Comcast Refutes Little Rock Estimates1/24/1999 7:00 PM Eastern
Comcast Corp. has come out with both guns blazing in an
attempt to discredit a consultant's report recommending that five communities
surrounding Little Rock, Ark., build their own municipal cable-television system.
According to the MSO's analysis, the municipal system
will cost too much, it will take too long to build and it could prove financially
disastrous for the communities involved.
On the other hand, the cities that commissioned the study
last year were pleased with the report, and they called Comcast's analysis nothing
more than a desperate effort to preserve its monopoly.
In October, the five communities -- Little Rock, North
Little Rock, Jacksonville, Maumelle and Sherwood -- commissioned United Telesystems Inc.,
a Savannah, Ga.-based consultant, to look into the creation of a municipal cable network.
UTI presented its findings to the city governments Jan. 6.
UTI determined that the cities would have to spend about
$97 million to build 2,274 miles of plant. The system would be state-of-the-art --
860-megahertz, hybrid fiber-coaxial and two-way -- and it would include plans for
high-speed Internet access.
The report stated that the entire system could be built in
three years -- after financing and permit approval were obtained -- and that it would pass
152,000 homes. According to UTI, the municipalities could expect penetration rates of 32
percent during the system's first year of operation and 36 percent after three years.
Comcast hired its own consultant, Alan Hahn, president of
Hickory Mountain Associates Inc., a Ridgewood, N.J.-based engineering firm. Hahn said not
only are UTI's numbers wrong, but they don't even come close.
Hahn's main concern with the report is the penetration
rate that the municipalities expect once the system is built: 36 percent.
"I don't know of any overbuilder that has gotten
anywhere near that," Hahn said.
Dave Scott, senior vice president of the south-central
region for Comcast, pointed to other larger overbuilders -- namely Southern New England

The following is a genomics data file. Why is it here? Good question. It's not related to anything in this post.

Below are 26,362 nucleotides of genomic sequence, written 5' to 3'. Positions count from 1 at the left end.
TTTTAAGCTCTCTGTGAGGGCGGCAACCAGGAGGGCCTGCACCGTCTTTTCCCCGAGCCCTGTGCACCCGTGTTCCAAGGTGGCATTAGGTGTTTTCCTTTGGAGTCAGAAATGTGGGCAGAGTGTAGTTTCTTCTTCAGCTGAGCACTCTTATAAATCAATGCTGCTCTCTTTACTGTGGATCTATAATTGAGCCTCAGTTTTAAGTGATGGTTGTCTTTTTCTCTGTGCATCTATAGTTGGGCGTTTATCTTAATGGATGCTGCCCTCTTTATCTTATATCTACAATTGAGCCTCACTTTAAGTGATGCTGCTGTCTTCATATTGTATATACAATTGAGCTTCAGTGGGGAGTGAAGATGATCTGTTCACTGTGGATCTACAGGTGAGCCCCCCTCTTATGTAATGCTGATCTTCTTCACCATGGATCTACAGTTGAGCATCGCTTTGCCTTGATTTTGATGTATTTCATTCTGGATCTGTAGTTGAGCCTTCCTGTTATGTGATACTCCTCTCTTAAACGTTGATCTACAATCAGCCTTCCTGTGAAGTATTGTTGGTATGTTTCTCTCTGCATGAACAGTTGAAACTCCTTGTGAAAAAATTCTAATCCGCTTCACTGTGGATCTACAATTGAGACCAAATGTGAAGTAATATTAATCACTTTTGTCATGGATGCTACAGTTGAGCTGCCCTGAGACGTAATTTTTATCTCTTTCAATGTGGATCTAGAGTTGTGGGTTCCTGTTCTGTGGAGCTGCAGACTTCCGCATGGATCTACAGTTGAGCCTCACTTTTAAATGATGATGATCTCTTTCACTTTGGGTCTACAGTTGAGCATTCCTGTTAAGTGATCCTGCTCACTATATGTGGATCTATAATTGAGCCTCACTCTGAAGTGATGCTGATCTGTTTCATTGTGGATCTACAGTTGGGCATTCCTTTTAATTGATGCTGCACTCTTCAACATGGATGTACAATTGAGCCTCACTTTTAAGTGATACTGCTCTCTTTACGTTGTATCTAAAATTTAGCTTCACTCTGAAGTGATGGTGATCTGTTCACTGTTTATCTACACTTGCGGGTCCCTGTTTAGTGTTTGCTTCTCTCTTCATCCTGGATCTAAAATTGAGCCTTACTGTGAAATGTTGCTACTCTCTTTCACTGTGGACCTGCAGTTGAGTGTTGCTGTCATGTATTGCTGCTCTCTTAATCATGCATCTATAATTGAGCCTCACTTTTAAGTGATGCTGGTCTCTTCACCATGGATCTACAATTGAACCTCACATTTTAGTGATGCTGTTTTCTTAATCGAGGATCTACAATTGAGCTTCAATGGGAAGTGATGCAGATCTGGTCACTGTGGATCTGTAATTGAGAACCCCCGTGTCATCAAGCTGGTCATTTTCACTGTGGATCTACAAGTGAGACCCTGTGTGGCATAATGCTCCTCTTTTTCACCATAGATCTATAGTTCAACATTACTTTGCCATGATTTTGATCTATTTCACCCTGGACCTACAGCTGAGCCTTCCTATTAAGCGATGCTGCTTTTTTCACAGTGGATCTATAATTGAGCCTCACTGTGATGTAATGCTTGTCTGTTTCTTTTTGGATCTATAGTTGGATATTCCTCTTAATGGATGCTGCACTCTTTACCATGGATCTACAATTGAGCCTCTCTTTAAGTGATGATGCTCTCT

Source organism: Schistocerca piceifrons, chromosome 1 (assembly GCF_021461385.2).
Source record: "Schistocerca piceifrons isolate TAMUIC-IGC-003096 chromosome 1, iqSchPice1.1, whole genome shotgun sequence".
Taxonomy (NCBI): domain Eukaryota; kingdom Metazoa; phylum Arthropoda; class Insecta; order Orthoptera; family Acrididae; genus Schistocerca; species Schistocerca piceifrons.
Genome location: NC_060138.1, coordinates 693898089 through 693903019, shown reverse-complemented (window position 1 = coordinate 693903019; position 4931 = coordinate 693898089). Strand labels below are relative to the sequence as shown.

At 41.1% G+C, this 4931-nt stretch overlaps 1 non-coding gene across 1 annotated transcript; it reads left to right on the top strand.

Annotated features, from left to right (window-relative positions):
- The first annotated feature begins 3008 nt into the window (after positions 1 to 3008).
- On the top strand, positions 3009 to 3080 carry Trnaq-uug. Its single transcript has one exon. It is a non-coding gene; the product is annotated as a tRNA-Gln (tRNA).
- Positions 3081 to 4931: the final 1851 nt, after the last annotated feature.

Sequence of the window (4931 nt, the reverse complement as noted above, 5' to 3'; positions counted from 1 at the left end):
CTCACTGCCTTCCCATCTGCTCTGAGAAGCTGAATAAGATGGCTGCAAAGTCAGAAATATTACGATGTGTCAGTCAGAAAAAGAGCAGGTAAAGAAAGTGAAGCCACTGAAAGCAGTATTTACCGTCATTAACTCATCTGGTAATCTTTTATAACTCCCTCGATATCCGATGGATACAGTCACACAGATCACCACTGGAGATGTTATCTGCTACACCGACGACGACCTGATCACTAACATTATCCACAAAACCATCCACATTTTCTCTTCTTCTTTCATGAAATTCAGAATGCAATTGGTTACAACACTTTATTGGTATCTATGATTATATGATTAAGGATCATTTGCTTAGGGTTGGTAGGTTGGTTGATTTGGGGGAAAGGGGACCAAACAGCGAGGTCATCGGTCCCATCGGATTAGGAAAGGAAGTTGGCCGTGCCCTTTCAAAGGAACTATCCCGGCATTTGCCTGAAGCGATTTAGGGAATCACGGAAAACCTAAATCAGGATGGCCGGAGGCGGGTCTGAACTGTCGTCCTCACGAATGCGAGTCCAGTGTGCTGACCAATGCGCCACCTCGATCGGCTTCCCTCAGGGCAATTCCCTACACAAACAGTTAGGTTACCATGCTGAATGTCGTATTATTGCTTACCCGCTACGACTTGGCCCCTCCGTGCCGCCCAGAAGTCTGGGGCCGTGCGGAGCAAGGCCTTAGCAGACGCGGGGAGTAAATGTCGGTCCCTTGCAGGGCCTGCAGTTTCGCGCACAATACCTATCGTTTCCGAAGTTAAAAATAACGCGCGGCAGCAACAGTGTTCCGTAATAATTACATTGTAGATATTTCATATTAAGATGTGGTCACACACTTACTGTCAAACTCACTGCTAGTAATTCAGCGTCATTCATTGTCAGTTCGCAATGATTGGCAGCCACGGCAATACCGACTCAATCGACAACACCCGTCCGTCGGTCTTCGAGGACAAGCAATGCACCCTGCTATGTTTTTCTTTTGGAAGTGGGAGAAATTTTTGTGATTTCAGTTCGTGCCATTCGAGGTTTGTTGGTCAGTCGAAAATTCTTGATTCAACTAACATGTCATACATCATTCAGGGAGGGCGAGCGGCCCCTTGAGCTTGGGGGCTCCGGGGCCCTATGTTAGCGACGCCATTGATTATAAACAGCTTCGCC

Telecommunications Corp. in Connecticut and BellSouth Corp. in Atlanta -- that have had
much lower penetration rates.
"In Connecticut, SNET has a 13 percent-penetration
rate," Scott said. "SNET is a credible company. There's no real reason why
they couldn't have success if this was viable. In Atlanta, BellSouth, after three
years, hasn't cracked 12 percent yet. How can you even think about 36 percent?"
Hahn also took exception to UTI's failure to run an
analysis of lower-penetration models and what it would mean to the residents of the
"I think that the city should ask UTI what the payback
really is," Hahn added.
J. Allen Davis, president of UTI, refuted Comcast's
claims, stating that in six of the communities where he has recommended municipal
overbuilds, each one has exceeded the penetration rates estimated for Little Rock.
While Davis said a confidentiality agreement prevented him
from revealing the rates of those other communities, he added that the Little Rock
subscriber estimates are not far-fetched considering that they are for homes passed.
"What we are saying is that roughly one of every three
potentially serviceable customers in the market will elect to become a subscriber [to the
municipal service]," Davis said.
Hahn also had problems with the cost of the municipal
system, saying that at $42,000 per mile, it was quite high.
Davis did not refute that number, but he said the real
financial viability is expressed in how many homes per mile the system will have.
According to his calculations, the system will pass about 66.8 homes per mile -- more than
enough to justify the cost.
Michael Keck, vice mayor of the city of Little Rock, said
that while the city government is still evaluating UTI's report, he is confident that
a municipal system will be cost-effective.
Keck also characterized Comcast's criticism of the
report as sour grapes. "I would expect them to be critical of anything that we put
forward," he said.